PANNA: California Town Bans Pesticides on City Properties
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California Town Bans Pesticides on City Properties
March 10, 2000
By a unanimous vote, the Arcata City Council passed an ordinance to eliminate use of pesticides on all properties owned or managed by the city. The ordinance is unique among California cities in that it creates an outright ban on all pesticide use, rather than a phased reduction. For the past 15 years, Arcata, a town of 16,000 on the Northern California coast, has had an informal ban on pesticides, but this policy was made official in February of this year.
The ordinance directs city staff to create a pest control management plan that establishes all permissible pest control materials and methods, emphasizing preventative measures such as building techniques to keep pests out and using non-toxic commercial sanitation products. In addition, a plan will be developed to educate the public and private property owners about these non-toxic methods. In the ordinance, the definition of pesticides includes fungicides, herbicides, insecticides, nematicides, rodenticides, dessicants, defoliants and other materials used to kill pests.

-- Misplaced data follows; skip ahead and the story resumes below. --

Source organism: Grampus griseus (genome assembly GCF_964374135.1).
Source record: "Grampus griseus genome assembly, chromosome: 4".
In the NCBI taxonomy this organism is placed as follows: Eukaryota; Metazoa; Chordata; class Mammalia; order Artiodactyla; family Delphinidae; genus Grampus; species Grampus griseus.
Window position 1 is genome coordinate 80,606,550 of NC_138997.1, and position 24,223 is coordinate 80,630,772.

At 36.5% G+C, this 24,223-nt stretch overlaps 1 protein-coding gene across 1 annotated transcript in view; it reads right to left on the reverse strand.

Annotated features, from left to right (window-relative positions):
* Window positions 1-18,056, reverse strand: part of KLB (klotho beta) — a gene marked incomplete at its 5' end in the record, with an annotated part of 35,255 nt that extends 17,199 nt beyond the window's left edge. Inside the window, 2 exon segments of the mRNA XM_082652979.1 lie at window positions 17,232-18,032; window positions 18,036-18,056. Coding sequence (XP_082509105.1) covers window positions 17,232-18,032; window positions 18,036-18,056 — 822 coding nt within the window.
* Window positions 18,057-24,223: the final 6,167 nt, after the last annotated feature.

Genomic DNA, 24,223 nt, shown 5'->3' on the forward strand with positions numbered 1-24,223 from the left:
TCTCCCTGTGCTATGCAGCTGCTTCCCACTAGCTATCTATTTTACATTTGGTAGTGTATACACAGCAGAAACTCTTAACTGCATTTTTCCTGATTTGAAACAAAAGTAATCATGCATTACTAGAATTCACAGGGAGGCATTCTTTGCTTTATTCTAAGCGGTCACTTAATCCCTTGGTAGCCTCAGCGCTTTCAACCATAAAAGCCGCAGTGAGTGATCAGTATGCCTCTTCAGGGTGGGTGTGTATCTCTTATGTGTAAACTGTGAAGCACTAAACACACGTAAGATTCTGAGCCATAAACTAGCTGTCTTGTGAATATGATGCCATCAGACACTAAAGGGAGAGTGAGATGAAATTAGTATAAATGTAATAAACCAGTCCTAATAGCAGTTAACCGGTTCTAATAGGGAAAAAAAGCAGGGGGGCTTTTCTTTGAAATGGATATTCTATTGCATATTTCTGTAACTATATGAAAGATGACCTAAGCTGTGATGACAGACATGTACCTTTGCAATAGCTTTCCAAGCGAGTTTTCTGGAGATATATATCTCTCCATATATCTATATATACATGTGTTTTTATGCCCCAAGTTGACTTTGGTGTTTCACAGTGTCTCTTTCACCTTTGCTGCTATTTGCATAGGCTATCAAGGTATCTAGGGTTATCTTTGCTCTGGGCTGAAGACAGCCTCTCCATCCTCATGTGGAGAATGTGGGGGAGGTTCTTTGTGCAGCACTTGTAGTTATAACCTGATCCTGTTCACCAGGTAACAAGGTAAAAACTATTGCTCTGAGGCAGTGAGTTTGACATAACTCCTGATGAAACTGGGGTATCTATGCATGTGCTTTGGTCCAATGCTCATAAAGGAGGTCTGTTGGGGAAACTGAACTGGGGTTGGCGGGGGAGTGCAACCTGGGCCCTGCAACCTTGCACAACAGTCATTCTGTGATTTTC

"Arcata is proving that pest problems can be solved without harming people or the environment," said Jennifer Hanan, Arcata Vice Mayor. "This will surely serve as a model for other cities that care about their community's health and safety."
Arcata has experimented with maintaining its parks and facilities without pesticides since a moratorium was first proposed. The city's semi-pro baseball field is managed completely without herbicides or other pesticides. Special tarps covering infield dirt retard weed growth between games, and tailored lawn mowing cycles fight weeds before they become established. To eliminate use of herbicides, a special street sweeper sucks dirt out of pavement cracks to discourage weed growth. To control rodents, park maintenance crews use traps rather than hazardous pesticides.
From a management perspective, it is actually easier not to use pesticides, according to Arcata's Park Superintendent. The amount of training and paperwork that is required for pesticide use is very time consuming, and cultural maintenance practices for grass -- such as timely mowing and irrigation in addition to aeration and thatching -- can be just as effective.
"Arcata once sprayed herbicides on city streets and on trees and lawns in its parks," said Patty Clary of Arcata-based Californians for Alternatives to Toxics, which helped draft the new ordinance. "Change wasn't easy, but it was successful. We're happy to see this city create an outstanding program that other cities can adopt for their own use."
Source/contact: Californians for Alternatives to Toxics, P.O. Box 1195, Arcata, CA 95518; phone (707) 822-8497; fax (707) 822-7136; email firstname.lastname@example.org; http://www.reninet.com/catz.
The City of Arcata, attn: Jennifer Hanan, 736 F Street, Arcata, CA 95521; phone (707) 822-5953; fax (707) 822-8018; email@example.com.